GT Racing 2 is Gameloft’s first concerted take at entering the free-to-play racing simulation market, one notably established by Real Racing 3 earlier this year. Much like EA and Firemonkeys’ title, Gameloft is currently doing a limited-region test for the game. I practiced my “ehs” and “aboots” and got my hands on this game before its worldwide release, with hands-on video below in this edition of It Came From Canada!
This is a game that quite clearly lives in Real Racing 3’s shadow. This is first apparent visually: the game is going for a detailed, realistic look, and even just the color scheme seems to evoke what Firemonkeys tried to do earlier this year, though blue skies will always be blue skies. However, the game launches with courses that take place at night, including one that takes place on the roads around Mt. Rainier at night.
The game definitely feels much like a simulation: braking is very important so as to not skid out of control. There are braking assists enabled by default, but learning how to drive without them so as to take the proper racing line – which is an actual displayable line in this game – is clearly of great importance.
There’s an asynchronous multiplayer mode which puts players up against the times of other racers to compete for pride, handily quantified in RP, and in-game currency. It’s not apparent on first tests if players are racing against actual ghosts of racers, as Real Racing 3’s Time Shifted Multiplayer claimed to do, or if they’re just racing against their times, as Time Shifted Multiplayer seemed to be in practice. Still, it should be less confusing since it’s a segregated mode from the standard single-player progression, which is packed with a wide variety of race types to take part in. Real cars with some damage have made it in the game as well.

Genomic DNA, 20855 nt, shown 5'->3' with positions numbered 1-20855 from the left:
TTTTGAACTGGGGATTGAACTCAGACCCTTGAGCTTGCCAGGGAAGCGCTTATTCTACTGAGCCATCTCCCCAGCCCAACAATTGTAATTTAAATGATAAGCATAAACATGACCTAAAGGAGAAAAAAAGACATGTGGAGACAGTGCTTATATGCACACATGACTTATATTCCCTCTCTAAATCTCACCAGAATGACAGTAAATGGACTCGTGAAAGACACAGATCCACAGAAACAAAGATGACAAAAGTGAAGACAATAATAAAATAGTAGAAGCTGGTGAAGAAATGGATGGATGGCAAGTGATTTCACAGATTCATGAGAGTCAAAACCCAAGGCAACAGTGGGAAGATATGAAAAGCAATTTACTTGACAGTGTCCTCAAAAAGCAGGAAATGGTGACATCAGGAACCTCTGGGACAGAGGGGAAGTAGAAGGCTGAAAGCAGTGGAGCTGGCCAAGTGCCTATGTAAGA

The game is free-to-play, and thankfully there’s no waiting to repair one’s car, just wait timers for upgrades. Of course there are cars and upgrades to buy with the two-tier upgrade system. How well it plays for those who don’t spend is yet to be seen.
GT Racing 2 does seem to borrow a lot from Real Racing 3 at a quick glance, but its little tweaks could make for it to be a satisfying contender for the checkered flag, if not at least finishing somewhere on the podium. No clue on when it leaves the Canadian garages, but it may be soon, if all the server work and monetization balance checks out for Gameloft.